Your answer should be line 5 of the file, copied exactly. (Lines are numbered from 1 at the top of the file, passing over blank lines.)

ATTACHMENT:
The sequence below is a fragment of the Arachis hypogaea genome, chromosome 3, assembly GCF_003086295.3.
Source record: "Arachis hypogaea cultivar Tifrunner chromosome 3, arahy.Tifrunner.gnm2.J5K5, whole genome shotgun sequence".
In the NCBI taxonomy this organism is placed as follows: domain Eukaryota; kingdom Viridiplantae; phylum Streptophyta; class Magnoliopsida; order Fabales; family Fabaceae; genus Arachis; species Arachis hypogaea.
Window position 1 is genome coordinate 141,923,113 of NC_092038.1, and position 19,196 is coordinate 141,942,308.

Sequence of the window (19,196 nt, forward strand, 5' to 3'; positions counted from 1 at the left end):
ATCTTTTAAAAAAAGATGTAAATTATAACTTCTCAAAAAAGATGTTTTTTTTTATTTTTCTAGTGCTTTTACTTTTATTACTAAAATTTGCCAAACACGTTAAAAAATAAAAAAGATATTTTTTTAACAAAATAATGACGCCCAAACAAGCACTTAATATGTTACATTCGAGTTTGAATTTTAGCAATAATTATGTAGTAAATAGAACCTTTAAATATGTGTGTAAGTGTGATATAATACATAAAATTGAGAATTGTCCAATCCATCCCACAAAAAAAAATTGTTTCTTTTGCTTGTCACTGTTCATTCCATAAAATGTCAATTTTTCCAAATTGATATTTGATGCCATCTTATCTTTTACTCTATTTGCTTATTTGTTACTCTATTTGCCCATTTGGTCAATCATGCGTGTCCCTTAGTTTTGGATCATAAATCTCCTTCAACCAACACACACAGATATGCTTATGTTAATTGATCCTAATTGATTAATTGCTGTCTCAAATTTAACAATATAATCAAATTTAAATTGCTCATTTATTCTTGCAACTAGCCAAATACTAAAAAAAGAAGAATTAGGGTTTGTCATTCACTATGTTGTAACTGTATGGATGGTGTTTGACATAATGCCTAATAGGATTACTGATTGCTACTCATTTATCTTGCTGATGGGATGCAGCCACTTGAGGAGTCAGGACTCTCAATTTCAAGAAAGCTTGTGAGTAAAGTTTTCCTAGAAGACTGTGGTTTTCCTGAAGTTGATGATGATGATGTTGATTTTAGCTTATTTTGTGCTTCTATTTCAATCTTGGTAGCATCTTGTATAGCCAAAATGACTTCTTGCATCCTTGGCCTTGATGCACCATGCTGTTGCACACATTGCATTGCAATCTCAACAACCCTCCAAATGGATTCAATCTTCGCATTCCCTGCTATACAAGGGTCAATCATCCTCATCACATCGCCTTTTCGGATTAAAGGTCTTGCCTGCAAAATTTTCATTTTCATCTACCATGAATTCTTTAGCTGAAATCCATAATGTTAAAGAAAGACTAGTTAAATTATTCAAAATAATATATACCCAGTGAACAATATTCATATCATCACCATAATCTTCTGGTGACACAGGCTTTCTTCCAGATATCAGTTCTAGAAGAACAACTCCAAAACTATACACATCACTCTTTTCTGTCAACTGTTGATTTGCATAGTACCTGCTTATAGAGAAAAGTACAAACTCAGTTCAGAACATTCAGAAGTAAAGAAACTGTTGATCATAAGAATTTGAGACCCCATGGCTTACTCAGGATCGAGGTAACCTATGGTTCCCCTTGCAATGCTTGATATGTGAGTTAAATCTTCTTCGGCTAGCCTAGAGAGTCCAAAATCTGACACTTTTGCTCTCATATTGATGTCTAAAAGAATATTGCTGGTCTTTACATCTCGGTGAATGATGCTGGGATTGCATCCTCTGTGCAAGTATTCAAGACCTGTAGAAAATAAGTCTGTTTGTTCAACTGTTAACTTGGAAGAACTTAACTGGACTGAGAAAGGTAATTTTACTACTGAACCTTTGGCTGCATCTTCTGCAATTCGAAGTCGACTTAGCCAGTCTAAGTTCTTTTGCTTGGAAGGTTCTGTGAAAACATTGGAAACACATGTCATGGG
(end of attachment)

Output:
Sequence of the window (19,196 nt, forward strand, 5' to 3'; positions counted from 1 at the left end):